Mike begins listing protocols they use...

Walt: I don't know what any of that is.

Join the club Walt.

4:46PM Mike: We've made the right bets going through... we've had a lot of competitors how big this market is. I've been talking about how big it's going to be for 5 years at every shareholder meeting. We built a sizable business on this.

4:46PM Mike: We invented the smartphone. We never stopped innovating. We decided to go global. We targeted the network tech that was available.

Walt: Did you chain yourself to the lowest common denominator?

4:45PM Walt: So something has happened... or do you disagree?

Mike: I disagree with that.

Kara: Not in Sumatra...

Walt: In the US.

Mike: India has close to a 1b people.

4:44PM Kara: How do you take those RIM is dead stories?

Mike: We've been in this a long time. You know. I knew what we wanted early on, but we had to build it all from scratch.

Walt: And you earned a lot of success from it. But Kara is right -- there's a feeling that you've fallen behind.

Kara: In my own case, I no longer have a BlackBerry because it doesn't have the capabilities of the iPhone.

4:43PM Mike: BlackBerry is a huge brand around the world, and we focused on our strategy for the next decade. It's a multicore strategy...

Walt: You don't think Apple will have multicore CPUs...

Mike: Our competitors have taken a smartphone operating system and they're trying to take it to a tablet computer. We're starting with a powerful OS and platform... as we get lowercost multicore environments coming, we'll be able to provide the highest performance, the best reliability...

4:41PM Walt: You're going to keep moving the platform forward on phones?

Mike: When we have multicore processing on phones, we'll be using the PlayBook platform.

Uh, okay.

4:40PM Kara: So you're saying that the strategy of Google and Apple -- making the phone with video and audio, that's not the right direction?

Mike: We're going to see different categories. You're going to see smartphones taking on multicore processing, you're going to see powerful tablets...

He isn't making any sense at all. Quite literally, we don't know what Mike is talking about right now.

4:39PM Mike: What I'm saying is that with BB 6 it's a great multimedia platform. But the difference is, rather than being all things to all people, we can present the best platform for the application. Full web, real multitasking... very few people can do it properly. The point here is in that environment, you can use it differently. But a 7inch screen is too big to be a phone.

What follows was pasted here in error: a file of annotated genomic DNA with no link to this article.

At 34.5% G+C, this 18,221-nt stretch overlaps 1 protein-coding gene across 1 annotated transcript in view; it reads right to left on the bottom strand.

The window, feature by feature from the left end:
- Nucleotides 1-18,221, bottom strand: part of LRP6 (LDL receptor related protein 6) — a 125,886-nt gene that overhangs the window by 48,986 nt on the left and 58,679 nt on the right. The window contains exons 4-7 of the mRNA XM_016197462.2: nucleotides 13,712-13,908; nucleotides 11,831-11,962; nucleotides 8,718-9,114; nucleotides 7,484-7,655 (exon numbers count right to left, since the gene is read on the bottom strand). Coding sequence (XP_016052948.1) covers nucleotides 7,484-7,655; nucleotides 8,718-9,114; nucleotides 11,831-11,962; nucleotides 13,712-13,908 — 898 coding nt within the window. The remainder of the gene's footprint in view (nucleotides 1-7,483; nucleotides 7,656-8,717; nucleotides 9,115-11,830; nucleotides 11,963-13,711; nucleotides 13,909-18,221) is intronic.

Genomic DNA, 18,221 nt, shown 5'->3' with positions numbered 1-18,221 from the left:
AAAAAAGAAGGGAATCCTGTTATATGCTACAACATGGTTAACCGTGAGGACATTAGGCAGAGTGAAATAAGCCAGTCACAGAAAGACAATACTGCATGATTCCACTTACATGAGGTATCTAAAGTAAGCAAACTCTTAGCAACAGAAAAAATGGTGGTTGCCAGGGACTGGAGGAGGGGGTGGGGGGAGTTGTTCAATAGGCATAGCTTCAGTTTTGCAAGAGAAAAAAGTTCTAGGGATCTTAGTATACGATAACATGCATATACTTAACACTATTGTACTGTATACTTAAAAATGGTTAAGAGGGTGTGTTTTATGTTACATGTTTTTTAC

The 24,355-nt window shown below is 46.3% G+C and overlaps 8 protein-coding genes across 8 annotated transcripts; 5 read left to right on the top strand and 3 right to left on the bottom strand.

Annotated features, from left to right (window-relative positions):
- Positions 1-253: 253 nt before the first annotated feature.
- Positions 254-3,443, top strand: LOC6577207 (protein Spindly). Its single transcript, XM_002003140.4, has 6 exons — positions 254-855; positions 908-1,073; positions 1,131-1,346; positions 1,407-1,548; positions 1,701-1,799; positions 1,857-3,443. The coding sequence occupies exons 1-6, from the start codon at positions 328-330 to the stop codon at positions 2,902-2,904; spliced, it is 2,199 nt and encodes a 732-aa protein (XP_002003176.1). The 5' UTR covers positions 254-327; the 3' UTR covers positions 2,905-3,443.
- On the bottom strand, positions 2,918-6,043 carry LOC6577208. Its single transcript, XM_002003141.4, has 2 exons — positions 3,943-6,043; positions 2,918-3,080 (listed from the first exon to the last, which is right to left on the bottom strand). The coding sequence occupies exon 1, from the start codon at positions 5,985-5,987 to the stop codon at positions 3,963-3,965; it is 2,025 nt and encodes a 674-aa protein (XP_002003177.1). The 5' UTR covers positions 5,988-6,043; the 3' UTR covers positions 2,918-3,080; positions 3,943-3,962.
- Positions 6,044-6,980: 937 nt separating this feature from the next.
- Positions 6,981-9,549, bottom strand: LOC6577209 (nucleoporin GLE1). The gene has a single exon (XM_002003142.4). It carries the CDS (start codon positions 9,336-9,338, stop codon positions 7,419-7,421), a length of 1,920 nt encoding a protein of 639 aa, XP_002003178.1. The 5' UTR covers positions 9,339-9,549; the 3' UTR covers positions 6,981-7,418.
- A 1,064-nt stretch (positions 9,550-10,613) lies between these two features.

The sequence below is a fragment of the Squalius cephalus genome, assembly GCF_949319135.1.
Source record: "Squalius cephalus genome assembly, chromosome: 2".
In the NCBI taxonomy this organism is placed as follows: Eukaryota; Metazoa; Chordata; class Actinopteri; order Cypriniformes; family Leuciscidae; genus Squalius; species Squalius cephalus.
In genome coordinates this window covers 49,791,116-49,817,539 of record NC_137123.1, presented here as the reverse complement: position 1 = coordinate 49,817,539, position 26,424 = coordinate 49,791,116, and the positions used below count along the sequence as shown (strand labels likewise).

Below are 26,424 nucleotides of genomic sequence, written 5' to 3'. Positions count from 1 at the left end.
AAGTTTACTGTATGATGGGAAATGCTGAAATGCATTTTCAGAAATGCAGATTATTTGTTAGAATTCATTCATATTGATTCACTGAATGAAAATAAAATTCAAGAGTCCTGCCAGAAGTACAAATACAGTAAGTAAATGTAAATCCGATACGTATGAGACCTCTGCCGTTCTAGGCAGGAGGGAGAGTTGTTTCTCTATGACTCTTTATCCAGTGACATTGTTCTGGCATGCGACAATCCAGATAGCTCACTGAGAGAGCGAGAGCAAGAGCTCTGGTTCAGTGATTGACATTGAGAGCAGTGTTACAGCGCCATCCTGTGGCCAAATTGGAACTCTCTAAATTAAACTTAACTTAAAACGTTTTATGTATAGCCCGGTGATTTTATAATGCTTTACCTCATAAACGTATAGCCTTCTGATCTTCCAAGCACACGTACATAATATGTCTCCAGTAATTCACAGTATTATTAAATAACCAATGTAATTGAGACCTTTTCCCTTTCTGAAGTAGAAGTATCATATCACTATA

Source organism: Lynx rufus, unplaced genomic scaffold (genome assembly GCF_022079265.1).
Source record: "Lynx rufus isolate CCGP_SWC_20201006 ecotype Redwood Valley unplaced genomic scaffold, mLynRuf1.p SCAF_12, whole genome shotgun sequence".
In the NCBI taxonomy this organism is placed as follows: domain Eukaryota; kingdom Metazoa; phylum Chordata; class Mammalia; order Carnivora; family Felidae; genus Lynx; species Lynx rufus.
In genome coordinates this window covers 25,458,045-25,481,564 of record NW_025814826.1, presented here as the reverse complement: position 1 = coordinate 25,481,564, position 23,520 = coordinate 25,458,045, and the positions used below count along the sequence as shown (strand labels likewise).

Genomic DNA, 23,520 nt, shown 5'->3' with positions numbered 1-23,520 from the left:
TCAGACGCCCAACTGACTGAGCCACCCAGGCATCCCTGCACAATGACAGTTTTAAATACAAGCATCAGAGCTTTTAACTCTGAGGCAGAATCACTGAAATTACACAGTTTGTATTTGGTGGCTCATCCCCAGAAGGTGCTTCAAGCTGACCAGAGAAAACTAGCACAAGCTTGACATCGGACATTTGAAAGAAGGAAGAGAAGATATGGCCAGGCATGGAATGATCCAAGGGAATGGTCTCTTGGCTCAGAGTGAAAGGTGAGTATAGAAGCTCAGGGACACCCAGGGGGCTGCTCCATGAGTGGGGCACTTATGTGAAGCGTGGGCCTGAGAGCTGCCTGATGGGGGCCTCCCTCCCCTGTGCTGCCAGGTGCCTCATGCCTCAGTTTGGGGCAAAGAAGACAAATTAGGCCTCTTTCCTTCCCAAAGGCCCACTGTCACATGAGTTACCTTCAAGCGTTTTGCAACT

4:38PM Mike: A lot of markets are still on 2G. Even in 3G markets, BlackBerry is in its own space and becomes very popular. What the PlayBook allows us to do is jump into the next stage of mobile. In the US the PlayBook is perfectly targeted.

Walt: I'm a little confused. You said it will free the smartphone to focus on communication. You mean it will free you to not pay as much attention to apps and video and music on the phone?

4:37PM Mike: No, the tablet is what mobile computing is all about. In cases where we want a high performance smartphone, the tablet is perfect for it.

What? We think he's saying the phone is no good for multimedia experiences... and that RIM will hang onto its old mobile OS! Really? Really Mike?

4:36PM Walt: But look, there's a growing consensus that your OS is dated. When will this become the new OS?

Mike: By focusing on the tablet market, we see it as a way of freeing where smartphones can go.

Kara: So the tablet is the phone?

4:35PM Walt: So this is going to migrate into BlackBerry OS?

Mike: We've been seeing the future as a true mobile computing world. But we were always constrained by the tech. By the CPUs, power consumption. We worked within those limits to provide a great experience. It's made us the largest company in Canada.

4:33PM Walt: So when is this launching?

Mike: We're tracking Q1.

4:33PM Walt: So you have QNX, which you acquired.

Mike: What's amazing is that all these companies come from the U of Waterloo... we also have Certicom. That's part of the family. DataViz, and now Torch. We're bringing all of these together to setup BlackBerry for the next decade.

4:32PM Walt: This is not using the BlackBerry OS at all?

Mike: No, though we're using JavaScript, so you can write apps using web tools.

4:32PM Walt: This is the QNX platform, but running Adobe AIR.

Mike: We run a lot of platforms here -- we also run POSIX natively. Lots of gaming options there. This is a complete mobile computing platform.

4:31PM Mike: What's really powerful here is the engine. It allows us to do a lot of things.

4:30PM Mike is on stage and showing off some of the PlayBook. It looks pretty slick -- though there is some slight animation lag.